At Nesta, our mission is to increase the number of healthy years lived by adults in the UK. Obesity is one of the strongest predictors of early death and greatly increases the risk of diseases such as heart disease, cancer and type 2 diabetes. And obesity may also go hand in hand with other factors that impact healthy outcomes.
Obesity is a complex and sensitive issue so we’re thinking hard about how best to frame our messages, how to test and scale the most effective interventions and the best way to measure impact. There can be unintended consequences when it comes to the levers we try to pull and the messages we communicate. This is particularly acute when thinking of people who experience eating disorders. There are a number of ways that obesity and eating disorders interact; through risk factors, characteristics and overlap between the groups affected. Thinking carefully about framing and language can help reduce the risk of harm.
The eating disorder charity Beat describes eating disorders as ”serious mental illnesses that involve disordered eating behaviour. This might mean restricting food intake, eating very large quantities of food at once, countering food eaten through purging, fasting or excessive exercise, or a combination of these behaviours”.
Eating disorders are influenced by a range of factors including environmental factors, harmful public narratives and stigma. Beat estimates that 1.25 million people in the UK are living with an eating disorder, with around 6.4% of the adult population experiencing signs of an eating disorder.
There is a common and persistent myth about the ‘sort of person’ who experiences an eating disorder. The cultural stereotype often depicts a young, underweight female - usually from an affluent background. In reality eating disorders affect people of all ages, body types and gender identities. The drivers of obesity are many and complex and include a mix of biological, social, environmental and individual factors, many outside of our control. The drivers and experiences of eating disorders are equally varied, affecting individuals in many different ways depending on individual experience, environment and context.
Research around eating disorders and obesity highlight the fact that they are not opposite ends of a spectrum, but in fact overlap and intersect. Many of the risk factors for obesity and behaviours associated with obesity are also risk factors for eating disorders. These can include dissatisfaction with body shape or size, media and cultural narratives that perpetuate stigma, shame and body ‘ideals’ and a focus on calories, binge eating and restrictive consumption behaviour.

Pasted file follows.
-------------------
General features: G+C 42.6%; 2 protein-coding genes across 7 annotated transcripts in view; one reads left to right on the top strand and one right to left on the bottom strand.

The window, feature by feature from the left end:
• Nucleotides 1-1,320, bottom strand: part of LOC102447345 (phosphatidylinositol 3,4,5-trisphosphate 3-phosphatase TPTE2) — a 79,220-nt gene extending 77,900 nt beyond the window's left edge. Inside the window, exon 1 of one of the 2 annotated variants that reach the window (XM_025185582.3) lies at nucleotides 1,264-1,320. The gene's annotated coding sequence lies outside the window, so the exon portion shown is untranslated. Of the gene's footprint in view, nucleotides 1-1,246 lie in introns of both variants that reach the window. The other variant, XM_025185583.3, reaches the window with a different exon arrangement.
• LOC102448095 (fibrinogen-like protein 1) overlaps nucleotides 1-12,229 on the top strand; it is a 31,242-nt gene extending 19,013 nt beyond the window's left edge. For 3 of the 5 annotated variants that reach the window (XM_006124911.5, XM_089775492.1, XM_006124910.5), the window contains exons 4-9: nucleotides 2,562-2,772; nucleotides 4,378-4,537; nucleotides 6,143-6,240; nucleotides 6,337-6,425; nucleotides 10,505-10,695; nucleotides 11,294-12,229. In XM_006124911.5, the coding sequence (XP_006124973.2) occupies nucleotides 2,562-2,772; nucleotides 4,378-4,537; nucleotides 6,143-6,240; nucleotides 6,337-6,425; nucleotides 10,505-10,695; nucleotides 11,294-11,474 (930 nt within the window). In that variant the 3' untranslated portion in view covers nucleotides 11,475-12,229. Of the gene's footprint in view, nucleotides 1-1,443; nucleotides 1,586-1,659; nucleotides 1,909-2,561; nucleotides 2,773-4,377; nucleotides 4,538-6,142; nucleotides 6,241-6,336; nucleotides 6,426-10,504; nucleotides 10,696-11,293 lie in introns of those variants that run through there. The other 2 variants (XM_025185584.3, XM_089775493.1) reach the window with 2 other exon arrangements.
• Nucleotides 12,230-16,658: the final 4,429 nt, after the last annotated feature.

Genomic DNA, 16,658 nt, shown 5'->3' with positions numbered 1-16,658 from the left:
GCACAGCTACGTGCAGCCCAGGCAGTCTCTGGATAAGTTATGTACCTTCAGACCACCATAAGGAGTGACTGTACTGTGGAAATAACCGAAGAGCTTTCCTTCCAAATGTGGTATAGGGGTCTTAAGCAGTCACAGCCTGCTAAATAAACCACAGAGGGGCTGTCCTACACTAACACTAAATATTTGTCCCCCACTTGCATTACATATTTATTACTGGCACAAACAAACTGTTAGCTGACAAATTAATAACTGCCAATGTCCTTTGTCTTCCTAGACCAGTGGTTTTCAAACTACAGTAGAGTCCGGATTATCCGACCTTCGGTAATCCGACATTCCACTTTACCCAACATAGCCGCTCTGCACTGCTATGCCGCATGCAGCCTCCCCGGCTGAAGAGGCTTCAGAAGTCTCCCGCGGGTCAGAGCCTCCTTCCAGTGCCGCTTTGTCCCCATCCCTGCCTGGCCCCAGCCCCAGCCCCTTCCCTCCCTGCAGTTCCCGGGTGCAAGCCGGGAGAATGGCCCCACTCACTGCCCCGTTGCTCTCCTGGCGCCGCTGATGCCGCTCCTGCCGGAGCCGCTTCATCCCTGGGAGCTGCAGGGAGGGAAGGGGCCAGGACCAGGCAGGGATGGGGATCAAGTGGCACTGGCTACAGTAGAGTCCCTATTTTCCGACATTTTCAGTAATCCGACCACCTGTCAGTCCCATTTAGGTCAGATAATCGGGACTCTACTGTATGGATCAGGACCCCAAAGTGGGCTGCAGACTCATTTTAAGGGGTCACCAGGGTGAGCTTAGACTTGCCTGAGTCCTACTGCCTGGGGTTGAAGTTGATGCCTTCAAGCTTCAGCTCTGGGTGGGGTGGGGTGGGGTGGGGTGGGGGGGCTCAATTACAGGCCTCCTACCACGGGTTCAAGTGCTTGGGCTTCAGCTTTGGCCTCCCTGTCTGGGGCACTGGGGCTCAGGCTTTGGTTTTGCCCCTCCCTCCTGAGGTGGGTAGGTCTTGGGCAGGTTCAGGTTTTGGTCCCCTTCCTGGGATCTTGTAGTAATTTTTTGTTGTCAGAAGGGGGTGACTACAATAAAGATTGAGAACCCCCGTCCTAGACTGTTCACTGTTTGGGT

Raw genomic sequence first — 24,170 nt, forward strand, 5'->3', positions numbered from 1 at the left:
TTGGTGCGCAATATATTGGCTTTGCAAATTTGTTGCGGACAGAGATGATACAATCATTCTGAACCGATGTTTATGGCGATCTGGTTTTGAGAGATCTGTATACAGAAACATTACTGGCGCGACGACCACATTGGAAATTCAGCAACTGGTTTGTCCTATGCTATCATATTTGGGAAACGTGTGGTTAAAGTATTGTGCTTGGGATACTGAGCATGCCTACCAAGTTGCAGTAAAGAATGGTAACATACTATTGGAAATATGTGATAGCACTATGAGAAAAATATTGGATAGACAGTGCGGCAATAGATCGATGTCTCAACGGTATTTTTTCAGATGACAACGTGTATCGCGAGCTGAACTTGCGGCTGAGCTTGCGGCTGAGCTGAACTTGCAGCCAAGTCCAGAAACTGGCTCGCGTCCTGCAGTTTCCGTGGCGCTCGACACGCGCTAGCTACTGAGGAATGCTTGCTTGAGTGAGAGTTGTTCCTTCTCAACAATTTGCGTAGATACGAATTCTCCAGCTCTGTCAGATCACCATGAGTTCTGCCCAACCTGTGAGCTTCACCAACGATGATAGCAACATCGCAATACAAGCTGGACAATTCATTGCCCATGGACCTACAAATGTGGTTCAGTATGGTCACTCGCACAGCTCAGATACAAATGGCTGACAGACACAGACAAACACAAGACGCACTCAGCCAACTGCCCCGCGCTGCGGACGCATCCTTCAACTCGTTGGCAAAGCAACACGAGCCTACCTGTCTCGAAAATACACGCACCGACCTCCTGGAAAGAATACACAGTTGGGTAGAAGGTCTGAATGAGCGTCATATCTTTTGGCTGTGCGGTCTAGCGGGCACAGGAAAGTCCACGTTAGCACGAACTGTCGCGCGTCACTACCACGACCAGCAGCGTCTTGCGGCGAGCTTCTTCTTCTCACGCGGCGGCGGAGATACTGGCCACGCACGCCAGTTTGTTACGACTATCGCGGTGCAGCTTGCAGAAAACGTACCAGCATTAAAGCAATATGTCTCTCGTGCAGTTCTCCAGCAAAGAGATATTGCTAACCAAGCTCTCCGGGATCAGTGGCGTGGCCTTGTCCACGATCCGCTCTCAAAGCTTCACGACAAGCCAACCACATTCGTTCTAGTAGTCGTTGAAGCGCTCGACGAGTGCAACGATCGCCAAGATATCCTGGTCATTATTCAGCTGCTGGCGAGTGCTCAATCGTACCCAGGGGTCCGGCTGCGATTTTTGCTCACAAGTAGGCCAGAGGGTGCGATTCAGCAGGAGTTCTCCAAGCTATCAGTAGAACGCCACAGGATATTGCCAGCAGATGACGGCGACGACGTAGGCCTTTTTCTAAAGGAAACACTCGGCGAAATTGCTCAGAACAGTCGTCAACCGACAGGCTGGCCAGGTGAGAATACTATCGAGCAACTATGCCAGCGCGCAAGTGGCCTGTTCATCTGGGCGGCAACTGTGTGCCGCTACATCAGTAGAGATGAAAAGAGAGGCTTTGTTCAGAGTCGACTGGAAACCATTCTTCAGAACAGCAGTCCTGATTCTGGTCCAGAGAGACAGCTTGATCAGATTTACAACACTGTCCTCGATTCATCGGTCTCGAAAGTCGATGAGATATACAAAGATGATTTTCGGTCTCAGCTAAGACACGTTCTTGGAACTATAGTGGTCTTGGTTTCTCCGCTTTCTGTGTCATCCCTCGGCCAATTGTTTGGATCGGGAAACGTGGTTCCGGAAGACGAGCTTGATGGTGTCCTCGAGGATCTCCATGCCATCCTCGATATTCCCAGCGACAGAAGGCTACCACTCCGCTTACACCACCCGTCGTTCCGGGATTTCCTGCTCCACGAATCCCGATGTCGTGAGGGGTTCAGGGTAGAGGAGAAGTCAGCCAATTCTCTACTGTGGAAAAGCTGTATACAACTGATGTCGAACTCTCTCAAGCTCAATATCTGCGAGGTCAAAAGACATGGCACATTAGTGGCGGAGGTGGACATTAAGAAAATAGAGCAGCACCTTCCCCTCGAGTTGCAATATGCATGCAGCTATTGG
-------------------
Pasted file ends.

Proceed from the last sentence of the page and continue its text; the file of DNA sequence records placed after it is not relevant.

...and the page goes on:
Many people living with eating disorders may be overweight or obese, and the risk of developing an eating disorder is greater for people who are overweight or obese than the general population. Evidence suggests that the risk of presenting with a binge eating disorder increases for those living with obesity. Similarly, people living with binge eating disorders are at greater risk of being overweight or obese. Research from WHO suggests that 31-42% of people with binge eating disorders fall into the obese BMI category.
The language we use about obesity and its drivers has the power to create and perpetuate stigma and shame. Negative words such as ‘restrict’ or ‘avoid’, and unhelpful phrases such as ‘war on obesity’ can have a profound impact on people and their perceptions of their bodies.
Some eating disorders, such as anorexia nervosa, are characterised by a fear of putting on weight and the promotion of the ‘thin ideal’. Obesity reduction strategies and narratives, particularly in the media, which place the responsibility for obesity on individuals, promote particular body shapes and standards, and encourage weight loss and behaviours such as calorie counting, can cause harm to people living with eating disorders.
Research suggests that interventions with the best outcomes look at risk factors and areas associated with both obesity and eating disorders. There are some shared genetic and environmental features for eating disorders and weight status, including traumatic experiences and marginalised status. A focus on a more supportive, holistic approach to health will benefit all of us by making healthy food options more available and affordable for all.
If focusing on specific weight loss interventions, this should be done with professional support which takes into account an individual's mental health and wellbeing and not just their physical weight. Evidence suggests that weight loss programmes which are professionally administered do not lead to increased risk of eating disorders, but unhealthy dieting practices can increase the risk of developing eating disorders by up to 18 times. This is why organisations such as Beat recommend a collaborative approach between the obesity reduction sector and those working in eating disorder support.